Another number talk, showing great flexibility...sadly, I did not record our negative number work.

For several years, I have been interested in "The Mathematical Habits of Mind" What can I help students do as math *thinkers *to become more successful in math and to best prepare them for using math and learning math in the years to come? What do mathematicians *do* and how can I translate that to a fourth and fifth grade classroom. Elements of the common core speak to this - students are asked to explain *why* something works. They are expected to uncover patterns and extend them. They are asked to work with numbers flexibly depending on context and model them in a variety of ways. In the common core, these are called "mathematical practices" and like several parts of Common Core, I feel it is a good fit for Prairie Creek.

Which brings us to Friday. I have a visiting student from Cathy's reading class at Carleton. He's going to be a math teacher so I was excited that he was going to be in our room for math as well as reading. I decided to share a number talk with him - the Herons love them, he hadn't seen them before, and they are central to my understanding of how kids think about number. We opened with 60-32. Students are expected to do the problem in their heads and then share the approach they used to get the answer. Students approached the problem in eight different ways, including one student who got -28 instead of 28. She explained that she had done 32-60 instead of 60-32. A child commented that it was cool that it was the negative. "Does that always happen?" he asked. I turned it over to the class, "Does subtraction always work like that where you'll get the negative difference if you flip the two subtrahends, numbers in the subtraction. Or is this a coincidence?" I asked the class. A handful thought it always happened. A larger handful thought it was a coincidence and the rest thought we should test it out with more examples.

In math, making a hypothesis like "When you flip the subtrahends in a subtraction problem, you get the same answer but negative" is called a conjecture. When things are going really, really well in a math lesson - students make conjectures. They extend ideas and want to know if it works. Then they test some examples to see (eventually they'll write proofs...but that's a few years down the road.)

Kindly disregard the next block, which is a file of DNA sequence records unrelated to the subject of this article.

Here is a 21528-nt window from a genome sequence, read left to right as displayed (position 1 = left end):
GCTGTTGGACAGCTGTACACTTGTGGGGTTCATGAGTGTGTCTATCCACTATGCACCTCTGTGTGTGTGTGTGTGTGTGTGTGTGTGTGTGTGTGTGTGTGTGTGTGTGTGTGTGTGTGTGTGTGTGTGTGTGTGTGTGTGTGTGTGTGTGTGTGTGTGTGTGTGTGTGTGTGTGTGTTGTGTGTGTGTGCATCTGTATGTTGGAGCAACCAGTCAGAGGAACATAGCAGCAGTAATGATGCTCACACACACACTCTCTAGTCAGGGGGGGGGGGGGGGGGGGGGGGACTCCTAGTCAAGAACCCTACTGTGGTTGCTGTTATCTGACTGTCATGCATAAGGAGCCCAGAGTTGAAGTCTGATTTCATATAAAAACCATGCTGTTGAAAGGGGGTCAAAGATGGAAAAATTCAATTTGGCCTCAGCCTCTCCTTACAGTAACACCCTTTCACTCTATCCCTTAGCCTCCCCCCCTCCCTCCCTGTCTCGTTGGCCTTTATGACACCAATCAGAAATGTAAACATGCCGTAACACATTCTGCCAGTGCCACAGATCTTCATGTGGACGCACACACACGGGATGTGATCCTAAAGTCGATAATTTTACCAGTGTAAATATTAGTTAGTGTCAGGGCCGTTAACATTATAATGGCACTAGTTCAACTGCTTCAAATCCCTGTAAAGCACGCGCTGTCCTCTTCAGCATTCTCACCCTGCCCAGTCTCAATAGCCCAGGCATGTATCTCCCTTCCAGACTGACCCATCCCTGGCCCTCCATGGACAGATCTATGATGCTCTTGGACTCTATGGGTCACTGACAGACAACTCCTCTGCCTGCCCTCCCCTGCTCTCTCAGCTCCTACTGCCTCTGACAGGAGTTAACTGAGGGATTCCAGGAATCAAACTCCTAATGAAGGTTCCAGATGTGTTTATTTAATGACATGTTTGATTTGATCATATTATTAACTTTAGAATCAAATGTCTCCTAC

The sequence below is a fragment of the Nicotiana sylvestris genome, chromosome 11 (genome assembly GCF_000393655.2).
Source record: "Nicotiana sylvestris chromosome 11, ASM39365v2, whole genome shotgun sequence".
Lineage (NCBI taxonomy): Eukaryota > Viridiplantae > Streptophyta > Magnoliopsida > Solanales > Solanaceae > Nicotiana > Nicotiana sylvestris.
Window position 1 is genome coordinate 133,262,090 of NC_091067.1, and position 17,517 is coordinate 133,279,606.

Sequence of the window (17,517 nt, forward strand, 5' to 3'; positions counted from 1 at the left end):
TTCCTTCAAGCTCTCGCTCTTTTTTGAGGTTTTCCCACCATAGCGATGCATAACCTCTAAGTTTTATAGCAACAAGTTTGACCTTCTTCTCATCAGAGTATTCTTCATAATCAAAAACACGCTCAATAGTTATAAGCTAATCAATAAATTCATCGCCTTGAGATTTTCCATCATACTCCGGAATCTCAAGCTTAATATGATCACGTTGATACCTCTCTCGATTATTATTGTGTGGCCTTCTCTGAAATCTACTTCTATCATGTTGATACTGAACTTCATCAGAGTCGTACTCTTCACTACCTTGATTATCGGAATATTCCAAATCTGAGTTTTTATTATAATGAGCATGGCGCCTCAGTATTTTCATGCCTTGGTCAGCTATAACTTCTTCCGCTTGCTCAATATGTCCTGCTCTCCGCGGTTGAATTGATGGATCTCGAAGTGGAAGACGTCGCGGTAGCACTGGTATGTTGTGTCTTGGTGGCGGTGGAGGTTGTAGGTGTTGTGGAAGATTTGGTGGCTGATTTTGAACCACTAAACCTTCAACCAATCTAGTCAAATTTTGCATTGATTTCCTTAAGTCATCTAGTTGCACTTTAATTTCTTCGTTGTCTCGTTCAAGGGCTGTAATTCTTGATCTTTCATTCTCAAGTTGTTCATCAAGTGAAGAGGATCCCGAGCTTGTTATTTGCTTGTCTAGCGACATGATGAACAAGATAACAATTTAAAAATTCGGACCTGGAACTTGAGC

So we did some examples and it turns out it does always work. "What about one number minus itself?" a student asked. We pondered this for a while. "You always get zero," another child answered. I pointed out they had just "discovered" a very important fact about subtraction called the identity property and that it took human mathematicians hundreds of years to realize how important this was. "But *why* do you get the opposite number every time?" another student pressed. We wrote out the problems using open number lines and this visualization helped several students have a "aha" moment. It was hard for them (and me) to articulate exactly at first. When you subtract A-B and get C. Then, when you subtract B-A, you end up going back B to get to zero and then you have to continue to -C to have subtracted the whole quantity of A. It makes more sense in numbers. 34-15 is 19. If I subtract 15-34 using a number line, I start at 15 and go back to zero (subtracting 15 of the 34). I then have to subtract 19 more to have subtracted a total of 34. Using the number line, I end on -19. As we drew out several examples more students called excitedly, "Oh! I see why it works!"

This wasn't a planned part of the lesson but the students were ready to use their math habits of mind to question and explore. I could have taught them that when B is bigger than A and you subtract A from B, you just get the negative answer of A-B. But that would have been a disconnected fact to memorize - by constructing their understanding, they don't have to memorize anything. It just makes sense (and it's a lot more fun.)

The deep math work continued as we jumped into our math lesson. We used Pascal's triangle and colored patterns based on divisibility (I wanted to review the key concepts of multiples). Students quickly saw patterns in their work and used them to make better predictions about which numbers they needed to test.

For those who finished and didn't want to explore another number, I offered a new activity of drawing

Collecting and testing conjectures on the white board

loop-de-loops. You use graph paper and choose three numbers, say 2,4,5. You go to the right two, up four, left five and then down two, right four, up five, left two, down four, right 5 and up two, left four, down five (and you'll be back where you started.) Quickly, the Herons began to group patterns. "This one doesn't have a square in the middle." "These two have squares in the middle." "Wait! If it's odd, odd, odd, maybe it always has a square!" "Let me test this one!" "What happens if you switch around the numbers?" Within five minutes they had made multiple conjectures, tested them and modified them. Our time was up far too soon.

Now...how to design a test that enables students to demonstrate *this* learning!

mmm